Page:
Lorna Barrett, A Just Clause [Booktown #11]
John Grisham, Camino Island [NS]
*Lee Hollis, Death of a Lobster Lover [Hayley Powell #9]
, Take Out
[Sigrid Harald #9]
Maggie Sefton, Only Skein Deep [Knitting #15]
Martin Walker, The Templar's Last Secret [Bruno #10]
*Books by Maine authors.
**All these books are in the "It's not over 'til it's over" category. Jane Bunker last appeared nine years ago, Sigrid Harald 22 years ago, and Merry Folger 19 years ago.
Does the talent for mystery writing run in families? That's the question mystery blogger Marilyn Brooks of Needham, Massachusetts (www.marilynsmysteryreads.com), has been pondering.
Is it nature or nurture? A combination of both? Simply the luck of the draw?
I've just bought a copy of Anne Hillerman's latest mystery,
Song of the Lion, from Mainely Murders. I will be blogging about the novel in a few weeks, and it occurred to me to wonder how many mystery authors come from a family where another member also writes detective stories or thrillers.
When the latest issue of the Mystery Writers of America magazine arrived with a profile of Alafair Burke, daughter of James Lee Burke, I started counting the familial relationships in mystery writing. I came up with several daughter/father writers: Anne and the late Tony Hillerman, Sue and the late C.W. Grafton, and Liz Dombrosky and Tony Perona. Then there are Caroline and Charles Todd, mother and son; Mary and Carol Higgins Clark, mother and daughter; Felix and his late father Dick Francis; Daniel and his late father Michael Palmer; and Faye, Jonathan, and Jesse Kellerman, mother, father, and son.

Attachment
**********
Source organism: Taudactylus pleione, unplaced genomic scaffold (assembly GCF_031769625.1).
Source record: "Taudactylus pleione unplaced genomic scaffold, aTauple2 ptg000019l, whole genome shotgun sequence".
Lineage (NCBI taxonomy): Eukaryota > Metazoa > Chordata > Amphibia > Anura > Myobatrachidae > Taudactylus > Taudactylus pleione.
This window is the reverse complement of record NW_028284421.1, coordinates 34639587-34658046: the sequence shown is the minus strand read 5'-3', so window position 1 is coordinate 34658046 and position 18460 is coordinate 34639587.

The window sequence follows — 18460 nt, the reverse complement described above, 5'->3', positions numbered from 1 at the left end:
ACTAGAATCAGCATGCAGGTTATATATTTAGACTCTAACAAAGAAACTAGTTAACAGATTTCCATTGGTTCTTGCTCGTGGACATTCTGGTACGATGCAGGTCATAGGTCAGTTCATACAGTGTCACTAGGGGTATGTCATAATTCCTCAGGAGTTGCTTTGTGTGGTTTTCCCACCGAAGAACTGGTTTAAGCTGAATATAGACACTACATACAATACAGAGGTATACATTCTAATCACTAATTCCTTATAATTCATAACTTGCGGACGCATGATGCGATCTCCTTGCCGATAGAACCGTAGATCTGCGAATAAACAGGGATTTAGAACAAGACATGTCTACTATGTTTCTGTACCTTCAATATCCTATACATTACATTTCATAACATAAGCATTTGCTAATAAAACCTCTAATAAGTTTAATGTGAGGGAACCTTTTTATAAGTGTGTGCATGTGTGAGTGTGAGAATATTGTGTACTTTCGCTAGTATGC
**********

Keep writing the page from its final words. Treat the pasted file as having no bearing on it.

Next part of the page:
Does the nature/nurture question apply to couples as well? Marcia Muller and Bill Pronzini, Frances
and Richard North, Maj Sjöwall and Per Wahlöö, Nicci Gerard and Sean French (Nicci French), Aimée and David Thurlo, and Alexandra Coehlo Ahndoril and Alexander Ahndoril (Lars Kepler) are a few who come to mind. And here are the Kellermans again--Faye and Jonathan. Did their writing natures draw these twosomes together, or are the careers nurtured by their partner/spouse?
One of the fun things about making these lists is that it reminded me of authors whom I hadn't read, either at all or in a long time. So I've been able to add a few more names to my to-be-read-soon list.
I'm a strong believer in talent, especially musical talent, running in families. Loving as my parents were, they unfortunately had no musical genes to pass along to me. But I did get my love of reading from them, especially from my father. Add to that the fact that my dad was a New York City policeman--patrolman, sergeant, lieutenant, and eventually captain--and you can probably see how I came naturally to my love of crime--fictional, that is.
So hurrah for whatever abilities we've gathered from whatever source--nature or nurture--it really doesn't matter. We may not be able to write as well as the members of the families listed above, but we certainly have one ability--we can recognize outstanding writing talent when we read it!